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Use of the word Engineer

In Canada, the word Engineer is reserved for someone who has completed a degree in Engineering, and holds a valid Engineering Licence from a professional body.  I was just wondering how things work in the USA?  What do you guys use as the standard for calling someone an Engineer?

Daniel Schwartz-Narbonne
Wednesday, June 11, 2003

nobody knows.

One of my friends went to college for Engineering, and I teased her mercilessly about what it is she was actually going to do when she got out of college becuase the word Engineer is so devoid of meaning here.

We call our garbage men Sanitation Engineers. Electrical Engineers, Social Engineering, the meaning is varied. There are some threads that tie them together (and someone in this thread will post what that thread is) but to the outside observer it's rather humorous.

www.MarkTAW.com
Wednesday, June 11, 2003

In some states within the US it is illegal to call yourself an engineer if you do not meet certain certification requirements.  Texas is one such state, where it is not possible to be a Software Engineer.

While we tend to throw the title around, in many places you can get into a real bind if you use it in legal documents.  If that is the plan, see a lawyer first.

YMMV

SystemsEngineer
Wednesday, June 11, 2003

The idea that capabilty as an engineer, including as a software engineer, can be mandated or controlled by restricting use of a particular word is foolish. Move on.

engineer
Wednesday, June 11, 2003

What about those guys who drive the trains in Texas?

Goggles Pizzano
Wednesday, June 11, 2003

Maybe someone should ask the many other folks who use the term engineer whether they're concerned at the vast range of people who use the term even though they they're not qualified.

Mechanics could complain about the people who wouldn't know the diff from the gearbox, printer repair people could complain about whatever and sanitation engineers - are there really such things? - could complain too.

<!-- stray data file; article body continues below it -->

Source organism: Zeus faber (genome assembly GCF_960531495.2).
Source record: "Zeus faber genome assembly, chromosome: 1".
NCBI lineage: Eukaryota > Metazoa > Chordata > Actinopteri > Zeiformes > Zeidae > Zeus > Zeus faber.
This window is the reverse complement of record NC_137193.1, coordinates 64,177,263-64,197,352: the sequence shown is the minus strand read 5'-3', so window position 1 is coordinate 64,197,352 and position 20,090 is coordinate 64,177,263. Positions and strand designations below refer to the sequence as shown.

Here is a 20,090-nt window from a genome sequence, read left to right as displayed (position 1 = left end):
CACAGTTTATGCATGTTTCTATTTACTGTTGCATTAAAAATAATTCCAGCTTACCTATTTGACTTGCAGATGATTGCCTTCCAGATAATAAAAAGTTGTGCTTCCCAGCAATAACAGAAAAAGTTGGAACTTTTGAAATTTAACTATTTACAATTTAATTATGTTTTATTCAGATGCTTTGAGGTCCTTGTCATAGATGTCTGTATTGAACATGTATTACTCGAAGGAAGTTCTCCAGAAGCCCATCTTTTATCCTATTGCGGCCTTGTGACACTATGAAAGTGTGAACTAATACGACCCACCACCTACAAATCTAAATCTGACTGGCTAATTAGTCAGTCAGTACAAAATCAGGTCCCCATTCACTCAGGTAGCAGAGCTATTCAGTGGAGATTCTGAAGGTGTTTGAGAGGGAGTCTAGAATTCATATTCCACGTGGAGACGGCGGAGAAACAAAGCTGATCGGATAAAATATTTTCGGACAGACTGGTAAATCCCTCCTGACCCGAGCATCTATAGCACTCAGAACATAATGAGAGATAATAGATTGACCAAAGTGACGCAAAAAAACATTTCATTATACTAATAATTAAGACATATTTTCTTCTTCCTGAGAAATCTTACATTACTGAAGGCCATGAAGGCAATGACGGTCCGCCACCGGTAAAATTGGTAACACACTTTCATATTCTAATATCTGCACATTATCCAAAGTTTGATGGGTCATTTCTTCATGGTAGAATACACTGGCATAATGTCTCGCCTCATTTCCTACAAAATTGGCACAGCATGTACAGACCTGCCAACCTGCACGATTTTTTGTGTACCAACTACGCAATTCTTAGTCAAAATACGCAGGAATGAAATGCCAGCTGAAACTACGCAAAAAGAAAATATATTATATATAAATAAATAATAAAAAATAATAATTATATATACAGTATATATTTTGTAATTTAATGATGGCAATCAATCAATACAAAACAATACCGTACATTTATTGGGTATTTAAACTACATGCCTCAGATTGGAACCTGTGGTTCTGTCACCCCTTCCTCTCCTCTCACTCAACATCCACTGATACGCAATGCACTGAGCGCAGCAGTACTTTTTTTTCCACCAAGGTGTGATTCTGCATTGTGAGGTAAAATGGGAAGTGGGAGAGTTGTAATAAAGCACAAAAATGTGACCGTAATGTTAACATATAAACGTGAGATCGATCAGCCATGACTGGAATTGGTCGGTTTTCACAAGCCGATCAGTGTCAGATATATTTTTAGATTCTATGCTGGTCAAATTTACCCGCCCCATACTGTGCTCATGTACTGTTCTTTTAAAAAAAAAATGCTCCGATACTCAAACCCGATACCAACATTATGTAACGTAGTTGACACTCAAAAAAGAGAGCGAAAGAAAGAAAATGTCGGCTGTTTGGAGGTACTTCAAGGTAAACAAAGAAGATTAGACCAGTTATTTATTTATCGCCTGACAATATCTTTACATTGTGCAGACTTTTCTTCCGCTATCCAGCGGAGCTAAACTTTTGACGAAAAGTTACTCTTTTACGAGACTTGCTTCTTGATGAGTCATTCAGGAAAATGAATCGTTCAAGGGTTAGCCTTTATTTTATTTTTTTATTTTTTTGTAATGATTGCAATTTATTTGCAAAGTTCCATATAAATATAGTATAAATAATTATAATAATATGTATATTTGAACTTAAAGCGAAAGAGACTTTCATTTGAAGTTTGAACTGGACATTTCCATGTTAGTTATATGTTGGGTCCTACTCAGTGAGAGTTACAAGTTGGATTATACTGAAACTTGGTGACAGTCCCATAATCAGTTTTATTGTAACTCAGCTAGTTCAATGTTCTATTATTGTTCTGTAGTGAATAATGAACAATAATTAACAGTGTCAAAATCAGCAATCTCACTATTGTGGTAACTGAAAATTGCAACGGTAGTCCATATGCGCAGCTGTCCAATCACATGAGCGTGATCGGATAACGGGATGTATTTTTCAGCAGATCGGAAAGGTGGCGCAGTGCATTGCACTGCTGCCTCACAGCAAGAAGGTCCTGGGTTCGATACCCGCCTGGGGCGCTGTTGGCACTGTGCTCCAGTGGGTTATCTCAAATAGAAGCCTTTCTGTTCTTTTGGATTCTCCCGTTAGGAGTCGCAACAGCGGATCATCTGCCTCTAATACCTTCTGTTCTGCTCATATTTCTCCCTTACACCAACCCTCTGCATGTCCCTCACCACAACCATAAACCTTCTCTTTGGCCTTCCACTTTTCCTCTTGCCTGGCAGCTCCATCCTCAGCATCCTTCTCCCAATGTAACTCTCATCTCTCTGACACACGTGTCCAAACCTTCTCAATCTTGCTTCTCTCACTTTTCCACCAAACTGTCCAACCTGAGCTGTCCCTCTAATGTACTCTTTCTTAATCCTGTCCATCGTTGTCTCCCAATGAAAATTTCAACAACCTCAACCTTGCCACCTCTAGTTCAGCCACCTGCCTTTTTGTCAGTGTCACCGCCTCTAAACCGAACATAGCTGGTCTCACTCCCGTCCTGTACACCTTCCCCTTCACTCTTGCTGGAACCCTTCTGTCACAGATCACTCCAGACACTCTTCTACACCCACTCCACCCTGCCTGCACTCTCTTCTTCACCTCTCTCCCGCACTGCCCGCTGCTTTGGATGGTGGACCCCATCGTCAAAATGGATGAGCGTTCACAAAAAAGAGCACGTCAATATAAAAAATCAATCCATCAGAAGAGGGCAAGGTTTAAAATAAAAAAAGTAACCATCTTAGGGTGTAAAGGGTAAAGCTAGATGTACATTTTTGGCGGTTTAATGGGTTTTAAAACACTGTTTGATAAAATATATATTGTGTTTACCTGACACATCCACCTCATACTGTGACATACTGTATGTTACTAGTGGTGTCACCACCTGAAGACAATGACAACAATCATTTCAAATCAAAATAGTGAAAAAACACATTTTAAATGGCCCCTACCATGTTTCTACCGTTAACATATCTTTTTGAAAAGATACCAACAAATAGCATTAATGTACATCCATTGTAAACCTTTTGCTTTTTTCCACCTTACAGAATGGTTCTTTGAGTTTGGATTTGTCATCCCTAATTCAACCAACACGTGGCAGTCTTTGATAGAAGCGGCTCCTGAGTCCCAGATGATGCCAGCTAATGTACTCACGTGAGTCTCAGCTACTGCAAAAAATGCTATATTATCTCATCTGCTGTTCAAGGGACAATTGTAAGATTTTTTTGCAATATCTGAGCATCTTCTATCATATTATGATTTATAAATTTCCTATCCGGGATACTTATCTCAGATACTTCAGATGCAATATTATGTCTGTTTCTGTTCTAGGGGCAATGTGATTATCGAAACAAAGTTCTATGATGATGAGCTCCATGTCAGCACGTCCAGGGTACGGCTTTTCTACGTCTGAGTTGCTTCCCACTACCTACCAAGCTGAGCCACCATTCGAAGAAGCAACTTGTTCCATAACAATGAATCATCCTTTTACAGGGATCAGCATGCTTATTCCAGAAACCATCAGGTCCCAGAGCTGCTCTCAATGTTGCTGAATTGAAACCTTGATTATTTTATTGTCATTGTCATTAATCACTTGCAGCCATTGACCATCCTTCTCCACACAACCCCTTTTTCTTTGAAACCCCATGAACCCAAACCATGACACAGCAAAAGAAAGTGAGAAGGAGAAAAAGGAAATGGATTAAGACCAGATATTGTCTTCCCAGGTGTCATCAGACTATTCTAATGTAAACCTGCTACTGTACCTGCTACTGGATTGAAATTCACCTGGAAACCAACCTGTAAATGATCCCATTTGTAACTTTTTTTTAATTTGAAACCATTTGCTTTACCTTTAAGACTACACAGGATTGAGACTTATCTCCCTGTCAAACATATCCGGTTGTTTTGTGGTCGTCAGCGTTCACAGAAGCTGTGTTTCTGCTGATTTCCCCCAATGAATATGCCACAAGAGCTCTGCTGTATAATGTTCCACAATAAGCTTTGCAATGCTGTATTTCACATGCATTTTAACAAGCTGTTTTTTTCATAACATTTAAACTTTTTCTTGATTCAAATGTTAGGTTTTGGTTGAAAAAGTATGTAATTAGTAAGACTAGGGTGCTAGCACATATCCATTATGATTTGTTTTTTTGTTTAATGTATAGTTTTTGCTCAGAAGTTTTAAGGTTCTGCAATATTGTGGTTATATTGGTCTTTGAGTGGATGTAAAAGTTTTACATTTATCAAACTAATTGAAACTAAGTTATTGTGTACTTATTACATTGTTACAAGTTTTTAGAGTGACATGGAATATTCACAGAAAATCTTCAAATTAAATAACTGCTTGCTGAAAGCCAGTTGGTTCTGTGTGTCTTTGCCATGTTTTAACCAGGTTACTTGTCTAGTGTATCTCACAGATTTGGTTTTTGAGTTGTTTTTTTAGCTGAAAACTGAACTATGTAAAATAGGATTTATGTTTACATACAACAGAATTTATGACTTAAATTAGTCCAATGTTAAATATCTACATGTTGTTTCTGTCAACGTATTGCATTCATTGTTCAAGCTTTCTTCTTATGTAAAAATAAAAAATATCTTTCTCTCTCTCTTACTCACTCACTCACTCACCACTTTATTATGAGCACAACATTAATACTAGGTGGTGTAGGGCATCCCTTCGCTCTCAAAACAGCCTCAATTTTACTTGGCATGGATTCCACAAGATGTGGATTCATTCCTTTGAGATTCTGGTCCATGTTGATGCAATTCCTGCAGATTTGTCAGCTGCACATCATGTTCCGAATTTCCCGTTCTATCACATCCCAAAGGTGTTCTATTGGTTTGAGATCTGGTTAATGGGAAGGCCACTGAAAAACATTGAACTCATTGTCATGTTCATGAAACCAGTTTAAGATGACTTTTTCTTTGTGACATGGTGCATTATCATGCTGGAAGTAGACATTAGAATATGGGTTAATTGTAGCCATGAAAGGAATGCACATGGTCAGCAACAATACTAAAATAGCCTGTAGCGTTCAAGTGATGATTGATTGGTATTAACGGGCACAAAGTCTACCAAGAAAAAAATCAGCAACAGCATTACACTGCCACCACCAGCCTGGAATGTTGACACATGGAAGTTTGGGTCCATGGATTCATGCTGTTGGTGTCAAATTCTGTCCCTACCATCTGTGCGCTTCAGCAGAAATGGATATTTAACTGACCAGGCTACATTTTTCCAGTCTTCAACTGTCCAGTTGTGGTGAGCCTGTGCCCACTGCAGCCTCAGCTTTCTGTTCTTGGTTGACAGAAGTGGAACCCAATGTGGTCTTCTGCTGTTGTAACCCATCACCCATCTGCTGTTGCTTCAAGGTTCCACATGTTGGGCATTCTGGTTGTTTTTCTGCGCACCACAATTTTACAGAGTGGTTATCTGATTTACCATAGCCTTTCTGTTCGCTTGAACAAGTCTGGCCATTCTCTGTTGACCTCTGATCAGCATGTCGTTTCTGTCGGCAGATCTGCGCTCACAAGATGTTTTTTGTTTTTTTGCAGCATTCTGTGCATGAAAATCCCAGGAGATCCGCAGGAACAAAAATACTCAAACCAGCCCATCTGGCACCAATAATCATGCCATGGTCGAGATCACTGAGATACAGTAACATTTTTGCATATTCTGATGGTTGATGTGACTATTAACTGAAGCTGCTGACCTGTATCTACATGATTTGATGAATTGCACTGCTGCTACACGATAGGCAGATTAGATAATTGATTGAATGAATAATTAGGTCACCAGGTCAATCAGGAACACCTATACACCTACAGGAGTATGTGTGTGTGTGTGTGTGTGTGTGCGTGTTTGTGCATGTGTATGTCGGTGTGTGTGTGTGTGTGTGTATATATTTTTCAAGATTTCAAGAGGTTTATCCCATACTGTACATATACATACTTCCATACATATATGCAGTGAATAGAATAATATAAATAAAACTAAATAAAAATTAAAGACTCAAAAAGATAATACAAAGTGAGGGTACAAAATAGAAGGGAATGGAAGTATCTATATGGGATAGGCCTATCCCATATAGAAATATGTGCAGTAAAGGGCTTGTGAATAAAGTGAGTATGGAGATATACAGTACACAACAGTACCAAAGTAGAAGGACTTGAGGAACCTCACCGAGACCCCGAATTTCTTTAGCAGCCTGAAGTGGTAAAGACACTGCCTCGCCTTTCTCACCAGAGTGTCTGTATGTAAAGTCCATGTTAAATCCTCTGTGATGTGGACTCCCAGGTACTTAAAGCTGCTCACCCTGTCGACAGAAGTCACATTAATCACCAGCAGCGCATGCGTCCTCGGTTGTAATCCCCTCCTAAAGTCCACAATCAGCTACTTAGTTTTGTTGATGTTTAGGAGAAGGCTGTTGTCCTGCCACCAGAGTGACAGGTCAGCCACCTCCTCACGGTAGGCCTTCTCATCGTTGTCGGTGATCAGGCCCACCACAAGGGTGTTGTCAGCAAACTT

Engineer is part of the language. University-educated technologists do not have a right to control that usage.

engineer (yes, real)
Wednesday, June 11, 2003

Do you guys all feel the same way about the word "Lawyer"?

Philo

Philo
Wednesday, June 11, 2003

"the word Engineer is so devoid of meaning here."

Not to actual engineers and the fields where they are employed.

Yes, a garbage man can call himself a sanitation engineer.  No, he can't legally sign off on the plans for the new $87M bridge.


Wednesday, June 11, 2003

Yes, requiring 4 years of school and 4 years of experience under the direction of a licensed engineer and the passing of 2 8 hour tests is no gaurantee of competency. 

You'd be surprised at what it weeds out though

     
Wednesday, June 11, 2003

I believe we spend far more time discussing the validy of calling ourselves engineers than those who are actually engineers in the eyes of the law.  I don't know if it's funny, sad, or pathetic.

I personally don't feel the need to call myself an engineer, but I think that what I do is every bit as hard as run of the mill engineering.

Some of you should be ashamed though.  You know who you are.  I know what you do.  Just be glad I call you an IT person.

      
Wednesday, June 11, 2003

The reason why there is so much controversy over the term Engineer is that it's such a respected profession. Knowing that someone is a qualified (done the school thing, jumped the hurdles, etc) engineer, you can be sure they have at least a minimum level of competency. Non-engineers calling themselves 'engineer' is obviously misleading to most people and could be damaging in the social sense.